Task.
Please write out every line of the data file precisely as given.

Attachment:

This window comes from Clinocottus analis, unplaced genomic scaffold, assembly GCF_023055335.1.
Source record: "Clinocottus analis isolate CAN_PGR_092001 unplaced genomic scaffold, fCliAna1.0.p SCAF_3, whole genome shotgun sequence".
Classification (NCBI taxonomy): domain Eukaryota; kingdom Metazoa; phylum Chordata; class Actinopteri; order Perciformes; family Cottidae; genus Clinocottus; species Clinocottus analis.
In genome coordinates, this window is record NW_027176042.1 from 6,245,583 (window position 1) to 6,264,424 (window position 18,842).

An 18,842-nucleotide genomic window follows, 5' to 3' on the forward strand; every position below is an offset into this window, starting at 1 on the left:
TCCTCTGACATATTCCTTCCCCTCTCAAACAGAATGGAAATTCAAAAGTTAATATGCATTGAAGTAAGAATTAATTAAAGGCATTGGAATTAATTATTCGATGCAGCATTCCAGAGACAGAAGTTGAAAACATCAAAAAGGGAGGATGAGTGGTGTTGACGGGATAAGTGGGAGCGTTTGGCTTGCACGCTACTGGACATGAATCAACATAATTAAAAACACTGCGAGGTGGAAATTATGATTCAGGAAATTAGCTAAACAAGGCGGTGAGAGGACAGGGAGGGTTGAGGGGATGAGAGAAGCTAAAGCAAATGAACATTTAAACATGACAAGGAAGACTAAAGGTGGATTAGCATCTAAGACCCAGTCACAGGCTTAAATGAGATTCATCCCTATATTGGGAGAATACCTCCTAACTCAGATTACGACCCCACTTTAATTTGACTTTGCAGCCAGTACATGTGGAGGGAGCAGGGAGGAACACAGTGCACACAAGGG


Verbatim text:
This window comes from Clinocottus analis, unplaced genomic scaffold, assembly GCF_023055335.1.
Source record: "Clinocottus analis isolate CAN_PGR_092001 unplaced genomic scaffold, fCliAna1.0.p SCAF_3, whole genome shotgun sequence".
Classification (NCBI taxonomy): domain Eukaryota; kingdom Metazoa; phylum Chordata; class Actinopteri; order Perciformes; family Cottidae; genus Clinocottus; species Clinocottus analis.
In genome coordinates, this window is record NW_027176042.1 from 6,245,583 (window position 1) to 6,264,424 (window position 18,842).

An 18,842-nucleotide genomic window follows, 5' to 3' on the forward strand; every position below is an offset into this window, starting at 1 on the left:
TCCTCTGACATATTCCTTCCCCTCTCAAACAGAATGGAAATTCAAAAGTTAATATGCATTGAAGTAAGAATTAATTAAAGGCATTGGAATTAATTATTCGATGCAGCATTCCAGAGACAGAAGTTGAAAACATCAAAAAGGGAGGATGAGTGGTGTTGACGGGATAAGTGGGAGCGTTTGGCTTGCACGCTACTGGACATGAATCAACATAATTAAAAACACTGCGAGGTGGAAATTATGATTCAGGAAATTAGCTAAACAAGGCGGTGAGAGGACAGGGAGGGTTGAGGGGATGAGAGAAGCTAAAGCAAATGAACATTTAAACATGACAAGGAAGACTAAAGGTGGATTAGCATCTAAGACCCAGTCACAGGCTTAAATGAGATTCATCCCTATATTGGGAGAATACCTCCTAACTCAGATTACGACCCCACTTTAATTTGACTTTGCAGCCAGTACATGTGGAGGGAGCAGGGAGGAACACAGTGCACACAAGGG